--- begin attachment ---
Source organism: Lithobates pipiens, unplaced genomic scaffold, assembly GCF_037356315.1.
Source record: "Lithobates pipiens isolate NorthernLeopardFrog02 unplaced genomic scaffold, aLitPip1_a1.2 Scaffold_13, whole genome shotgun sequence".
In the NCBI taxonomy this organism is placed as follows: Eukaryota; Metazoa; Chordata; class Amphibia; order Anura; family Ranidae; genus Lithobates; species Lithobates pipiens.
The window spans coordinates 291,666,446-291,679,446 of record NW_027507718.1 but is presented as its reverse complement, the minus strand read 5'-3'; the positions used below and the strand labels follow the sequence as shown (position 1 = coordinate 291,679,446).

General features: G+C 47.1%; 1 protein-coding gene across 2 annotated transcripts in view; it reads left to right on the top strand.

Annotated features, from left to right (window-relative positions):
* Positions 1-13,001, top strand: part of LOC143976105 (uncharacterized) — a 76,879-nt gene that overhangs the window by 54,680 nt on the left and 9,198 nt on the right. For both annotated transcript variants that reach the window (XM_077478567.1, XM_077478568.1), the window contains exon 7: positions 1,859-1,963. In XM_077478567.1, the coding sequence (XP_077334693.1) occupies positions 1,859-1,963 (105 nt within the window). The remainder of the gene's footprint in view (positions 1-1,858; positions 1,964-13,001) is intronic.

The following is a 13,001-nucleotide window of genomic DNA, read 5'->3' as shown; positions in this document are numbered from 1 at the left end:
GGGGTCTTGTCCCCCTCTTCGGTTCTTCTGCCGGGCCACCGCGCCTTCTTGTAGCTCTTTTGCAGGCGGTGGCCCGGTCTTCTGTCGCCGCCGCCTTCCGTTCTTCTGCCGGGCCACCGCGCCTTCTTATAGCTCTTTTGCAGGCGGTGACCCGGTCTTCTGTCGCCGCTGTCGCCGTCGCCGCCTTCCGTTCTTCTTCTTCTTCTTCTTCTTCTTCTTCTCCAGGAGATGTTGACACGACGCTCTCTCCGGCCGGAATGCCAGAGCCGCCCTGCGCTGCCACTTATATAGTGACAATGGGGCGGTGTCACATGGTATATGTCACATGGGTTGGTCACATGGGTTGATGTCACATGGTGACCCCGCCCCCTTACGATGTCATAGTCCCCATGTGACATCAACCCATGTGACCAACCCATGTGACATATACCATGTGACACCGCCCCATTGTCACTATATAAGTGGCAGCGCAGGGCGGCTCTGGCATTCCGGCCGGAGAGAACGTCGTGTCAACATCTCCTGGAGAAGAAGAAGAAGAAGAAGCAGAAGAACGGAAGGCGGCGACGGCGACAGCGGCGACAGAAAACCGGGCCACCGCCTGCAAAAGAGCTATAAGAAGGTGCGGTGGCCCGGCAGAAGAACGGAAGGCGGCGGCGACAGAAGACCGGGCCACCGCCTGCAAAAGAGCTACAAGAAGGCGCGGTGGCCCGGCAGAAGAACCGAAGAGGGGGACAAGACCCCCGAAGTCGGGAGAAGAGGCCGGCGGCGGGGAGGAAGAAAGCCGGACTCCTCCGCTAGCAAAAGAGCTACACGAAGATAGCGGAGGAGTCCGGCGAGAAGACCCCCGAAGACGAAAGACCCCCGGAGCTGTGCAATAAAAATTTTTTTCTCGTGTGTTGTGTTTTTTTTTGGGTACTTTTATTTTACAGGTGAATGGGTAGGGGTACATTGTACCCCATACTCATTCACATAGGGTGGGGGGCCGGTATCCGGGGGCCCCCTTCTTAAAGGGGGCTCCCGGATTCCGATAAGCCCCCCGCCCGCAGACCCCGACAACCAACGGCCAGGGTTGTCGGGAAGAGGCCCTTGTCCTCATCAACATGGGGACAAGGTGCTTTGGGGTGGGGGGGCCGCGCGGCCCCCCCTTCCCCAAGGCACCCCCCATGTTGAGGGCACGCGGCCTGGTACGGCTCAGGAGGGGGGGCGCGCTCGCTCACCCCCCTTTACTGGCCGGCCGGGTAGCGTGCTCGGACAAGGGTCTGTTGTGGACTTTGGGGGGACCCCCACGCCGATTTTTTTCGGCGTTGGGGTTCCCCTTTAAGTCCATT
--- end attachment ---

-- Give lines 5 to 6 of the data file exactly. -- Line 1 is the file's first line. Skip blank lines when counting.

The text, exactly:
General features: G+C 47.1%; 1 protein-coding gene across 2 annotated transcripts in view; it reads left to right on the top strand.

Annotated features, from left to right (window-relative positions):